In fact our little ploys and stratagems are no match for heaven! Besides detaining Juan just as long as she pleased, Our Lady simultaneously appeared to his uncle and cured him. That should take care of his urgent need for a priest, one imagines her mischievously thinking! And that will show my children that they can simply trust in my maternal aid for all they need and (please God) stop panicking.
Well, we still panic, we still forget that Mary's got our back, but here are the words that talk me off the ledge in cases of extreme stress. From Our Lady to us through little Juanito:
Hear and let it penetrate your heart my dear little one:
Let nothing discourage you, nothing depress you.
Let nothing alter your heart or your countenance.
Am I not here who am your Mother?
Are you not under my shadow and protection?
Am I not your fountain of life?
Are you not in the folds of my mantle?
In the crossing of my arms?
Is there anything else you need?
Do not fear any illness or vexation, anxiety or pain.
* * *
That about covers all our worries, all our crisis situations, all our moments of panic,
And if I had any sense, I'd end today's blog post right here, but I don't (have any sense), or rather I do (have some sense) and so though I find that I've painted myself into the most marvelous corner, I'm going to do what any self-respecting child would do (and aren't they all fairly self-respecting, full of dignity, if you catch them young enough?) - I'm going to walk over the wet paint to get where I need to go! Which is to the passage in Conversations that I promised you - the one where Our Lady doesn't believe we'll really believe her (even after those great words she just gave us through Juan) and stop worrying, so she's giving us another option.
Could we make a deal, though? I'll tell you Mary's other words, the new song she sings about what to do when we can't seem to stop worrying, despite her gentle reassurance, and then I'll do my best to end the post soon after, and then YOU will please come back to Our Lady of Guadalupe's words to you. I can't bear to think that the Holy Spirit and Marcel and I somehow botched this post so that we didn't end with those words - they're such perfect words! Yes, that's it. I'll make your part of the bargain easy by repeating those words before we close. That eases my conscience, and now we can go on to Mary's Plan B.
At (595) in Conversations, she offers this plan to us and I don't want the first words to scare you - it's quite marvelous and consoling, actually, although Our Lady uses the words "sacrifice yourself." I know, yuck, ouch, ick, and Really??? (Or maybe that's just my reaction.) But what's so miraculous here is that because Mary is finally just one person, all the Our Ladies are really her, and everything they say goes together, even if we might be more or less attracted to one Our Lady over another.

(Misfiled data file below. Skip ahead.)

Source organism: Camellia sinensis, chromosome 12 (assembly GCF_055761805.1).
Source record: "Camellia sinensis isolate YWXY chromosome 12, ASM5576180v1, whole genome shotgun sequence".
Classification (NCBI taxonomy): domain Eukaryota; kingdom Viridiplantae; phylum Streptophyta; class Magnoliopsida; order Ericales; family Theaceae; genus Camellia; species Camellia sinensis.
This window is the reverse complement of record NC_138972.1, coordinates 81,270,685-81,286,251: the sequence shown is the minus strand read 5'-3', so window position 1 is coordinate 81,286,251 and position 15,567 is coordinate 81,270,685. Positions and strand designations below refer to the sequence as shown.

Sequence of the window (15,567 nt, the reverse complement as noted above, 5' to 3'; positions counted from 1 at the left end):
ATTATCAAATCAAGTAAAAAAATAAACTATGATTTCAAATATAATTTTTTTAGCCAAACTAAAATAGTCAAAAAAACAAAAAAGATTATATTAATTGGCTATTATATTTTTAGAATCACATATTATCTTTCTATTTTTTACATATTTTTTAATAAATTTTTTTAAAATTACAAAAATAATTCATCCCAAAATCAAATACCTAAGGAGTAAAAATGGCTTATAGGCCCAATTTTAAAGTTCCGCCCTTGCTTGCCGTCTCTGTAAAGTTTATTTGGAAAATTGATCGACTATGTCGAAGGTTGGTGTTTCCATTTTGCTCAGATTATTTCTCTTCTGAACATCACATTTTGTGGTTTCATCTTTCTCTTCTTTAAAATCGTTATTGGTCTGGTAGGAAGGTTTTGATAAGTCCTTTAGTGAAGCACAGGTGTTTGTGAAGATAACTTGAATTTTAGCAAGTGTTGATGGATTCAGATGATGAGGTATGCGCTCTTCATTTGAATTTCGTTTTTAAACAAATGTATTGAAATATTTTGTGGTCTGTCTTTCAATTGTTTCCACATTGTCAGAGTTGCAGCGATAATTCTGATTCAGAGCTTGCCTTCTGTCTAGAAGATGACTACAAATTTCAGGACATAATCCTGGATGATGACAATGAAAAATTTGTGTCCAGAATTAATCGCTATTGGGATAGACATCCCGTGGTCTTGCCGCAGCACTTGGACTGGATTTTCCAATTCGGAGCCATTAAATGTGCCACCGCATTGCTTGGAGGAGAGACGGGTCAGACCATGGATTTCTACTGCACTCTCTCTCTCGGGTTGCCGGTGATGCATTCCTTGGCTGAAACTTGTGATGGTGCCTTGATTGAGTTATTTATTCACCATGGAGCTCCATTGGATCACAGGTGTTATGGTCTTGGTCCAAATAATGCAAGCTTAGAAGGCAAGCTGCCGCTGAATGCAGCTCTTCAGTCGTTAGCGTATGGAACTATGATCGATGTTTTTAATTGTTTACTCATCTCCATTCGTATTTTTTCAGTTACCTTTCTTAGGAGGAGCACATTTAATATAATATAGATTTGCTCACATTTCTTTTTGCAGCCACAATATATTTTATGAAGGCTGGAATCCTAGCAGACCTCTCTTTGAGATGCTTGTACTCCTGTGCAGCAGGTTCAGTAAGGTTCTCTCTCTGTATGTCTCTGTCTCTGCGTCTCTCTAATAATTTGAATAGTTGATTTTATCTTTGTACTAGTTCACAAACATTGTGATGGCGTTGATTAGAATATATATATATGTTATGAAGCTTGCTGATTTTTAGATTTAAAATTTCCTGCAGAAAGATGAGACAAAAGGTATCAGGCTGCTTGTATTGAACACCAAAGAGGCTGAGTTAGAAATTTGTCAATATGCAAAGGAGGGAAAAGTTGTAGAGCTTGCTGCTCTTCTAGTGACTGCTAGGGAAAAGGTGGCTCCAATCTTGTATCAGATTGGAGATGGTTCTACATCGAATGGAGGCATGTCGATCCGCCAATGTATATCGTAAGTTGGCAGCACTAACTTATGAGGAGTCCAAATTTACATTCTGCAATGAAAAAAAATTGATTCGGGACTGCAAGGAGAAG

If you, or anyone you know, has a problem with Our Lady of Fatima (sometimes misunderstood, and I understand it because I misunderstood her in just this way) as the demanding and (I hate to say it, but let's be honest) somewhat angry Our Lady - well Marcel and I have great news for you! Our Lady of Fatima was all about sacrifice, it would seem from the news coverage, and yet - since Mary is one and the dearest, gentlest, least angry, sweetest Mother ever, she's cleared up this confusion right here for us in Conversations! We already knew from Our Lady of Guadalupe's words that we have nothing to worry about, but then maybe Fatima comes to mind (haha, especially if I bring it up!). The last word, though, lies with Marcel's Mary or "Our Lady of the Conversations" if I may so name her, and here is how she gets herself out of that unfortunate corner (and somehow without tracking paint!) on May 4, 1946:
My child, did you just mention sacrifice? So, offer your cough as a sacrifice to Jesus. Listen, I am going to tell you a new method of sacrificing yourself. Each time that you are troubled, even if only for the span of a breath, say this: "Little Jesus, I offer You this worry as a sacrifice." Then, remain in peace. Thanks to this sacrifice, you will be consumed in the fire of Love, which will act freely in you. Thanks to this sacrifice, how many sinful souls will be able to avoid an occasion of sin that would expose them to falling into despair? . . .
Always remember this method, all right? Little Jesus loves this kind of sacrifice a lot; He even prefers it to the joy of being able to pull you from the hands of the devil, since it is the devil who gives birth in you to these anxieties with the intention of misleading you. Consequently, if you offer your anxieties to little Jesus, naturally, the devil will be ashamed to see that the net that he holds out to you to drag you along has fallen into little Jesus' hands. Then, little Jesus will make use of it to draw you to His heart, and then He will make use of it to draw many other souls . . . What a blessing for you! What a benefit for little Jesus. Oh, my child, it is impossible to express the extent of this great benefit. And yet, to obtain this result, you only have to say: "Little Jesus, I offer You this sacrifice."
+ + +
Dear reader, it is time. You are tired; I am going to let you rest!
And as to our bargain - I've decided to renege. I love that last passage so much it may even be dearer to my heart than Our Lady of Guadalupe's words. For me, I love best Our Lady of the Book, namely Conversations and our brother Marcel. I'm not going to conclude by repeating those previous words, then, and you don't need to go back and re-read them (unless you want to! May Our Lady grant you the grace to read only for fun and for free!). And if either of us tends to worry that we are not fulfilling our part of the bargain, let's say together, "Little Jesus, we offer You this worry as a sacrifice!"
There, peace obtained, souls saved, everyone's happy! We've finally found a piece of advice we can follow easily, about eight million times a day! But let's not get too worried about that either (whether we remember to keep saying this dear prayer and offering) - instead, let's end simple as simple, in peace and joy at Jesus and Mary's gentleness and the Father's overarching love:
Draw me, we will run!